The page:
The next BriefingsDirect Voice of the Customer optimized cloud design interview explores how a triumvirate of VMware, Hewlett Packard Enterprise (HPE), and Telefonica together bring managed cloud services to global audiences.
Learn how Telefonica’s vision for delivering flexible cloud services capabilities to Latin American and European markets has proven so successful. Here to explain how they developed the right recipe for rapid delivery of agile Infrastructure-as-a-Services (IaaS) deployments is Joe Baguley, Vice President and CTO of VMware EMEA, and Antonio Oriol Barat, Head of Cloud IT Infrastructure Services at Telefonica. The interview is moderated by Dana Gardner, principal analyst at Interarbor Solutions.
Here are some excerpts:
Gardner: What challenges are mobile and telecom operators now facing as they transition to becoming managed service providers?
Oriol Barat: The main challenge we face at this moment is to help customers navigate in a multi-cloud environment. We now have local platforms, some legacy, some virtualized platforms, hyperscale public cloud providers, and data communications networks. We want to help our customers manage these in a secure way.
Gardner: How have your cloud services evolved? How have partnerships allowed you to enter new markets to quickly provide services?
Oriol Barat: We have had to transition from being a hosting provider with data centers in many countries. Our movement to cloud was a natural evolution of those hosting services. As a telecommunications company (telco), our main business is shared networks, and the network is a shared asset between many customers. So when we thought about the hosting business, we similarly wanted to be able to have shared assets. VMware, with its virtualization technology, came as a natural partner to help us evolve our hosting services.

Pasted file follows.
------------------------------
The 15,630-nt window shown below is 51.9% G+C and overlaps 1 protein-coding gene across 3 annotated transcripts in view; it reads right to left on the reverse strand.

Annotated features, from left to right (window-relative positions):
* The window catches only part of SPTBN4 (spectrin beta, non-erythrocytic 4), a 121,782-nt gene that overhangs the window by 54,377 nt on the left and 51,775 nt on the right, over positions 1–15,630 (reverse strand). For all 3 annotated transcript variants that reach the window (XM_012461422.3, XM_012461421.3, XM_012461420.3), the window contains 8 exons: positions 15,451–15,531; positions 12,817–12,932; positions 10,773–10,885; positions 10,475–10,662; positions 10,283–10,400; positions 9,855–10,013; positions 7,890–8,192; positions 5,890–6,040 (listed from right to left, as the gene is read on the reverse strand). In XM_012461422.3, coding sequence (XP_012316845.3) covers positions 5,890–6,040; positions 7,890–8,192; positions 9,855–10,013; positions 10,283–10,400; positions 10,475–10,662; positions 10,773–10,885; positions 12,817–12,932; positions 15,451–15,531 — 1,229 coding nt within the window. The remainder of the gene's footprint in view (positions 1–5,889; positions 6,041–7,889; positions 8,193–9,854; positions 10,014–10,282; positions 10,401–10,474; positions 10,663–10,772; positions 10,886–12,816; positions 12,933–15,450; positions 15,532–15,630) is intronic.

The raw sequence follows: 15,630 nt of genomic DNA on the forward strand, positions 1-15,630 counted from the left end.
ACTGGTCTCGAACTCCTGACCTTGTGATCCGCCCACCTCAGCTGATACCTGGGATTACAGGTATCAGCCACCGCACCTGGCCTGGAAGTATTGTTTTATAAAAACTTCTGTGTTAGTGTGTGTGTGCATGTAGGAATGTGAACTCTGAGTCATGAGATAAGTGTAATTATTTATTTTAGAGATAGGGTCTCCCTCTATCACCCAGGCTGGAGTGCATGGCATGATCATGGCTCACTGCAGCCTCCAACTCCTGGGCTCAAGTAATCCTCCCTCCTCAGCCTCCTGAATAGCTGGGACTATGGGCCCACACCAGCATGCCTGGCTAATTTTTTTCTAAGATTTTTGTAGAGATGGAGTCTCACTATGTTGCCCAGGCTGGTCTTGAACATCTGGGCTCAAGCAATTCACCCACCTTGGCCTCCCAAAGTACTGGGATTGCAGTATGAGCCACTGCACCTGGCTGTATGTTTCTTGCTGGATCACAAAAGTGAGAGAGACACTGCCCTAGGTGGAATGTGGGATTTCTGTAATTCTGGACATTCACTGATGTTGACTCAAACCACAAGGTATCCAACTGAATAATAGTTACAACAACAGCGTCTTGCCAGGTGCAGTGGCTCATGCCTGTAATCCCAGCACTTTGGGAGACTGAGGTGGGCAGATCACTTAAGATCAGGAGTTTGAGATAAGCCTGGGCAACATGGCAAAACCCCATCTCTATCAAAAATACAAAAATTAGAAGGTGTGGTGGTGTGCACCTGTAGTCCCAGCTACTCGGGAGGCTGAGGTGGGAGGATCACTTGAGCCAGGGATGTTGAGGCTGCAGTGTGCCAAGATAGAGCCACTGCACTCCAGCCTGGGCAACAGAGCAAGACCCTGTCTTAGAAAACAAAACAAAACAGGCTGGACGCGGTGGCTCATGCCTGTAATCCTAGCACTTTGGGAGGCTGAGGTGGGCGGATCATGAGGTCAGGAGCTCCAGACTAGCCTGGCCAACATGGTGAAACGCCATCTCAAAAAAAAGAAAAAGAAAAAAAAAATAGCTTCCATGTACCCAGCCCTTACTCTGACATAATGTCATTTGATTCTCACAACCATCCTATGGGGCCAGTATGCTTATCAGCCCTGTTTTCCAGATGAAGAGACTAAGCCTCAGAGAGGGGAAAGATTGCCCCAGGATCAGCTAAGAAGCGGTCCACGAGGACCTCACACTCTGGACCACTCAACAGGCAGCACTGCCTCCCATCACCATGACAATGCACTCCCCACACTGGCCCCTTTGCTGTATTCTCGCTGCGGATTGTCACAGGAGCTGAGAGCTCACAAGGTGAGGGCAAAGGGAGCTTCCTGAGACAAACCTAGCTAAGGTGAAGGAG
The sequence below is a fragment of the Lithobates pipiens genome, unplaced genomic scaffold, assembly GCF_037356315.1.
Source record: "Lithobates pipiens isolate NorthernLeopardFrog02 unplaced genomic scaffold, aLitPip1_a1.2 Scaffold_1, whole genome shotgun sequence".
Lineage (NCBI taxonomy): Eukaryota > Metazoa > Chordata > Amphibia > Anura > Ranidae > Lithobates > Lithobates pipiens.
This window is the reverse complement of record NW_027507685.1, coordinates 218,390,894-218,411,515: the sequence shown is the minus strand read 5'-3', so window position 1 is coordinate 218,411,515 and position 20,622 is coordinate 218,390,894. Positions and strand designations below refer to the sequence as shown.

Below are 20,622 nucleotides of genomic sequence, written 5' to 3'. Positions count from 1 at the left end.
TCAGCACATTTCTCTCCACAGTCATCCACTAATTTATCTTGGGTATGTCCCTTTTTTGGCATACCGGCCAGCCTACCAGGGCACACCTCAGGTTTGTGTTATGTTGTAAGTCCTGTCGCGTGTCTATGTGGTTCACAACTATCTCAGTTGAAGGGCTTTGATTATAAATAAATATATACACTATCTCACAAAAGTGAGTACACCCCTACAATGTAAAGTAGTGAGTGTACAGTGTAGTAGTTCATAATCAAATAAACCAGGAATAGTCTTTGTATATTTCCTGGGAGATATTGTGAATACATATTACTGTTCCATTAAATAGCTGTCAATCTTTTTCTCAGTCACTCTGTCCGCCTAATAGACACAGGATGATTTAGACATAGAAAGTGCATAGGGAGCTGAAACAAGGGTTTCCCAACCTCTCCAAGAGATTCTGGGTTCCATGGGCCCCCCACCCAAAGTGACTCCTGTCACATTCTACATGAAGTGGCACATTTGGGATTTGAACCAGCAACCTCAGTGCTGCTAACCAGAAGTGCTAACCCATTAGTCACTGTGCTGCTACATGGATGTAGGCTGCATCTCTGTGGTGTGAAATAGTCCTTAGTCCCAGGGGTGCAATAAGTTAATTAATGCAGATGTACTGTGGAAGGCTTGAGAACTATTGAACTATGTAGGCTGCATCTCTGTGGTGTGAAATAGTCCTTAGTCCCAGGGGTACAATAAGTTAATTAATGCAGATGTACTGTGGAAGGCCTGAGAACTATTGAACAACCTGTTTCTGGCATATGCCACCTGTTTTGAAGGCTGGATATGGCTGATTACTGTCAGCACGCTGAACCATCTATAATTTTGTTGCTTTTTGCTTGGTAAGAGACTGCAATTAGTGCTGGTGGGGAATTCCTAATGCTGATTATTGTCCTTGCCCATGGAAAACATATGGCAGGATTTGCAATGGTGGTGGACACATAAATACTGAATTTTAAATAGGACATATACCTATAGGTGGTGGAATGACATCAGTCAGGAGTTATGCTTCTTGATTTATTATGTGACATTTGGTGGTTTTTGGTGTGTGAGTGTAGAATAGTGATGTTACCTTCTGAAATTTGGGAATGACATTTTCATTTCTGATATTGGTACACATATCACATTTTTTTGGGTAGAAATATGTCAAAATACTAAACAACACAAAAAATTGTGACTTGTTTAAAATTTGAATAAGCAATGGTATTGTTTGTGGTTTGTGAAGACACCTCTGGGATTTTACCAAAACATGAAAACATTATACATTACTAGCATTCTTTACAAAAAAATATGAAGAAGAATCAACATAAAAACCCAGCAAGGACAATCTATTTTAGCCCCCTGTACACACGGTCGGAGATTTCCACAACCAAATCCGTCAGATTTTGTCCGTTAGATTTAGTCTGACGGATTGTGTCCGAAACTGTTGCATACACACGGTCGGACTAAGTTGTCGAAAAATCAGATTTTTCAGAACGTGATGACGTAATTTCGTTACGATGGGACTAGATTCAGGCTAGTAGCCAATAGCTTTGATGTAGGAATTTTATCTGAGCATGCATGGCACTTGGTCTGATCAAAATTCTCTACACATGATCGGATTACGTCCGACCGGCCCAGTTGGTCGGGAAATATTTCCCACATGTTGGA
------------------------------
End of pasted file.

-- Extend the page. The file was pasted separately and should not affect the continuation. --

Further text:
Gardner: Joe, it’s as if you designed the VMware stack with customers such as Telefonica in mind.
Baguley: You could say that, yes. The vision has always been for us at VMware to develop what was originally called the software-defined data center (SDDC). Now, with multi-cloud, for me, it’s an operating system (OS) for clouds.
We’re bringing together storage, networking and compute into one OS that can run both on-premises and off-premises. You could be running on-premises the same OS as someone like Telefonica is running for their public cloud — meaning that you have a common operating environment, a common infrastructure.
So, yes, entirely, it was built as part of this vision that everyone runs this OS to build his or her clouds.
Gardner: To have a core, common infrastructure — yet have the ability to adapt on top of that for localized markets — is the best of all worlds.
Baguley: That’s entirely it. Like someone said, “If all of the clouds are running the same OS, what’s the differentiation?” Well, the differentiation is, you want to go with the biggest player in Latin America. You want to go with the player that has the best direct connections: The guys that can give you service levels maybe that the cloud providers can’t give. They can give you over-the-top services that other cloud providers don’t provide. They can give you an integrated solution for your business that includes the cloud — and other enterprise services.
It’s about providing the tools for cloud providers to build differentiated powerful clouds for their customers.
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Gardner: Antonio, please, for those of our listeners and readers that aren’t that familiar with Telefonica, tell us about the breadth and depth of your company.
Oriol Barat: Telefonica is one of the top 10 global telco providers in the world. We are in 21 countries. We have fixed and mobile data services, and now we are in the process of digital transformation, where we have our focus in four areas: cloud, security, Internet of Things (IoT), and big data.
We used to think that our core business was in communications. Now we see what we call a new core of our business at the intersection of data communications, cloud, and security. We think this is really the foundation, the platform, of all the services that come on top.
Gardner: And, of course, we would all like to start with brand-new infrastructure when we enter markets. But as you know, we have to deal with what is already in place, too. When it came time for you to come up with the right combination of vendors, the right combination of technologies, to produce your new managed services capabilities, why did you choose HPE and VMware to create this full solution?